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Semin Oncol. 2002 Dec;29(6):601-8.

Informed consent in complementary and alternative medicine: current status and future needs.

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Childhood Cancer Ombudsman Program, 27 Witch Duck Lane, Heathsville, VA 22473, USA.


"Informed consent" is an action. It is a process that fulfills the pretreatment ethical obligations of provider to patient. Through the process, the provider discloses meaningful and realistic facts about positive and negative expectations concerning the proposed intervention and addresses concerns that are pertinent to the patient. Disclosure is of facts that are known or realistically expected to be known by a qualified provider regardless of background or product genus. The disclosure obligation does not vary with the background of the provider or the label given to the therapy. MD, nurse, naturapath, chiropractor, and licensed and unlicensed practitioner have the responsibility to provide quality information about the therapeutic worth of the intervention based on reliable data. This obligation pertains whether the intervention is standard, experimental, investigational, natural, alternative, complementary, or unproven. Misrepresentation of material facts voids consent and triggers legal liability. Today, the oncology community meets the informed consent obligation through a stepwise process that produces standards of care and builds studies and data collection to produce reliable outcome information on patient benefit. These data enrich the ability of a patient to consider and provide informed consent to treatment. In contrast, although there are some ongoing studies of complementary and alternative (CAM) therapies, there does not appear to be a groundswell of support for these activities within the CAM community. The development of standards of care and reliable information about CAM therapies appears to be seriously lagging and a disservice to obligations toward informed participation and consent by the patients seeking CAM interventions.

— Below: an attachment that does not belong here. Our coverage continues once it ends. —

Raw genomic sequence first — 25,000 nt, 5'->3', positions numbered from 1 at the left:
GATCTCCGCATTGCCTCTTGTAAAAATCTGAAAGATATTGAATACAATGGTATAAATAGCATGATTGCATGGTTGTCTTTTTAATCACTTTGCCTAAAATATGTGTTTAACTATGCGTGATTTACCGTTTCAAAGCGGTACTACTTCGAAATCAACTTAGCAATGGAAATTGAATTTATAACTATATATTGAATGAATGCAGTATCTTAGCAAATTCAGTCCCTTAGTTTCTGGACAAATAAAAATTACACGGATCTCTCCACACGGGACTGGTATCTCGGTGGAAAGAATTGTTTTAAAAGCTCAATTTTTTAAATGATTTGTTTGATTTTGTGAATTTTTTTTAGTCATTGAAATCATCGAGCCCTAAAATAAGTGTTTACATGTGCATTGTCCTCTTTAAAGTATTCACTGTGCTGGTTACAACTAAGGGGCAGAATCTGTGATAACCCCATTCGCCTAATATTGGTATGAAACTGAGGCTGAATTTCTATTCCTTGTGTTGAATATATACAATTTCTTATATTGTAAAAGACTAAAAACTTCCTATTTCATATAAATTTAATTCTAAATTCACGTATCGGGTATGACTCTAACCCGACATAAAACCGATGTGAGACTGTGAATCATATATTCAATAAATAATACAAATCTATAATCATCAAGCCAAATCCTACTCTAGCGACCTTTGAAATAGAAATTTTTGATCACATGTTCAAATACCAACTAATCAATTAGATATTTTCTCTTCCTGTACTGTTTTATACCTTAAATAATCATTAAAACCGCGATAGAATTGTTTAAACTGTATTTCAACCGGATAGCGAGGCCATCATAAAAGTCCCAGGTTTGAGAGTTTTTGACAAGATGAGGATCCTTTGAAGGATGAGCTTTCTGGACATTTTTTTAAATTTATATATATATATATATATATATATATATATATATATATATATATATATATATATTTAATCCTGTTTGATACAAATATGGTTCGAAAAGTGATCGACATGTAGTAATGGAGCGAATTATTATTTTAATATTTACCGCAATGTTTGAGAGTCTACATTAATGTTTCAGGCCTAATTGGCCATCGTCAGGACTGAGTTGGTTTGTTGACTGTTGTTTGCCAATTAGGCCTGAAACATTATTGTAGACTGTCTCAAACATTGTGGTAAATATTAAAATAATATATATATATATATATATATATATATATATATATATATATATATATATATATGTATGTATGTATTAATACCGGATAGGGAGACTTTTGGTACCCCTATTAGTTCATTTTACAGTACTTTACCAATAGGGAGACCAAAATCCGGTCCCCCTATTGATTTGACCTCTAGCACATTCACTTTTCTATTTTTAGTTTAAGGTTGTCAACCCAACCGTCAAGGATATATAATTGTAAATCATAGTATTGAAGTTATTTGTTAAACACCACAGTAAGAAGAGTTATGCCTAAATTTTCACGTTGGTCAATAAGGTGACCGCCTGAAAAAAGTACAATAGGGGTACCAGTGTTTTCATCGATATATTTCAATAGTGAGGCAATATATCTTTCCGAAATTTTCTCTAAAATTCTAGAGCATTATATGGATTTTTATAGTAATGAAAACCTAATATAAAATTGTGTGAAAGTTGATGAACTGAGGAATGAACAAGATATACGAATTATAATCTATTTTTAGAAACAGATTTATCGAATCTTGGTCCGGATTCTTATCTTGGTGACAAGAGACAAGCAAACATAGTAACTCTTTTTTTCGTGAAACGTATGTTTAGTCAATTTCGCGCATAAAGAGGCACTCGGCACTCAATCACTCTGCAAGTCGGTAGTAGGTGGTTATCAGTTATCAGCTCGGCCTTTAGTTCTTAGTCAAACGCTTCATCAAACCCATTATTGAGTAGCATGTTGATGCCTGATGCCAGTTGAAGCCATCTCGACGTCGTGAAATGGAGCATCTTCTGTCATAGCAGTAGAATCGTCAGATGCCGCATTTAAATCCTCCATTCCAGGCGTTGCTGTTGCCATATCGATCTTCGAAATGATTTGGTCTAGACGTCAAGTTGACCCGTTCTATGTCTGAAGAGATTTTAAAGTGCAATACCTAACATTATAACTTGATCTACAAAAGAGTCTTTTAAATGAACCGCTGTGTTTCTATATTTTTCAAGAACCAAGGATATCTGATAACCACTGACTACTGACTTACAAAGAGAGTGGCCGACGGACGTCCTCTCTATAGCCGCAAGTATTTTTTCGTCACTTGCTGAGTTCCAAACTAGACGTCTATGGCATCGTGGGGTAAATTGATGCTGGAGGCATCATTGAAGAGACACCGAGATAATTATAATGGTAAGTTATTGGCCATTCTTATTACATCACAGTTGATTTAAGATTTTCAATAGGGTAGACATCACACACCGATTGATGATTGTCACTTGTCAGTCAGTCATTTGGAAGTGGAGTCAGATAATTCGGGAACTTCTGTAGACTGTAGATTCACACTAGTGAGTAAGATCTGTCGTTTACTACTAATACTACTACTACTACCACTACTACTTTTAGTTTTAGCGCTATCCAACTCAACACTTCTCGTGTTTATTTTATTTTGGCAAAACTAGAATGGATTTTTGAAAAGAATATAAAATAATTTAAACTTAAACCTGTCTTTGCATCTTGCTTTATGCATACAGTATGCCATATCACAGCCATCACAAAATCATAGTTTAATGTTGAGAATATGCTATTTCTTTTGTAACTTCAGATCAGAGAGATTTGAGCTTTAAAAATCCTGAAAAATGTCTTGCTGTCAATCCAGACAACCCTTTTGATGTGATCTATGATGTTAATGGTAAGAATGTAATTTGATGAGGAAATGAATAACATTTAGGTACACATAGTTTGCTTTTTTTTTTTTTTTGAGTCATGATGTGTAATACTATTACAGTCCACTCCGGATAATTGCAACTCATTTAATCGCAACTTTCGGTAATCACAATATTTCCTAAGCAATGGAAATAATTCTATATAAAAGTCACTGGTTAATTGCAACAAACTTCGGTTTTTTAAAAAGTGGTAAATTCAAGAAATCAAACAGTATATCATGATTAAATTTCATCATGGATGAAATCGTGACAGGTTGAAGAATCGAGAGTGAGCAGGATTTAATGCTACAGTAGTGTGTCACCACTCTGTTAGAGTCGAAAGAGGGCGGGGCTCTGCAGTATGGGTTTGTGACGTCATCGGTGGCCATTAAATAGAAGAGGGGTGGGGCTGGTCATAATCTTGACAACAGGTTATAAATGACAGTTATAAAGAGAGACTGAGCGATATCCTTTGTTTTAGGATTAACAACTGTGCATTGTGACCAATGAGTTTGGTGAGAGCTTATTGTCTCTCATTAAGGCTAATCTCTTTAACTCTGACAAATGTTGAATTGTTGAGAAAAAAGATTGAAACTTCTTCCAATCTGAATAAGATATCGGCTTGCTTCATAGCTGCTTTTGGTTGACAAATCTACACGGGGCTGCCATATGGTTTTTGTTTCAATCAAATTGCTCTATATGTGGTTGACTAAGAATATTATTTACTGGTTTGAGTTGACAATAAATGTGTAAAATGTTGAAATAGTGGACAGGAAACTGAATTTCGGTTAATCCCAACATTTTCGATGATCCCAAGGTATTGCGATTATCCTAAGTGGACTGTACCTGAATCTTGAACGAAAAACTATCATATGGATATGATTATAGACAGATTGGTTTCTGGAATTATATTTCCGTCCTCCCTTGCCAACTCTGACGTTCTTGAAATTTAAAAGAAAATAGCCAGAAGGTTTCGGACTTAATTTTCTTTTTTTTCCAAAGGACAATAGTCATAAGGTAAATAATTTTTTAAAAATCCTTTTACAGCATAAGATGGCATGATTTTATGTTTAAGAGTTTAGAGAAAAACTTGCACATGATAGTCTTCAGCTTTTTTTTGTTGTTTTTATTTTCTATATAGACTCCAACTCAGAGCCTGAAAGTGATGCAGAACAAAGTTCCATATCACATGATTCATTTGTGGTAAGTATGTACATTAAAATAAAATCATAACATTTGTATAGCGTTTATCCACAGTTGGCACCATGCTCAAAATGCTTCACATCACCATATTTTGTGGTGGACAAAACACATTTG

[Indexed for MEDLINE]

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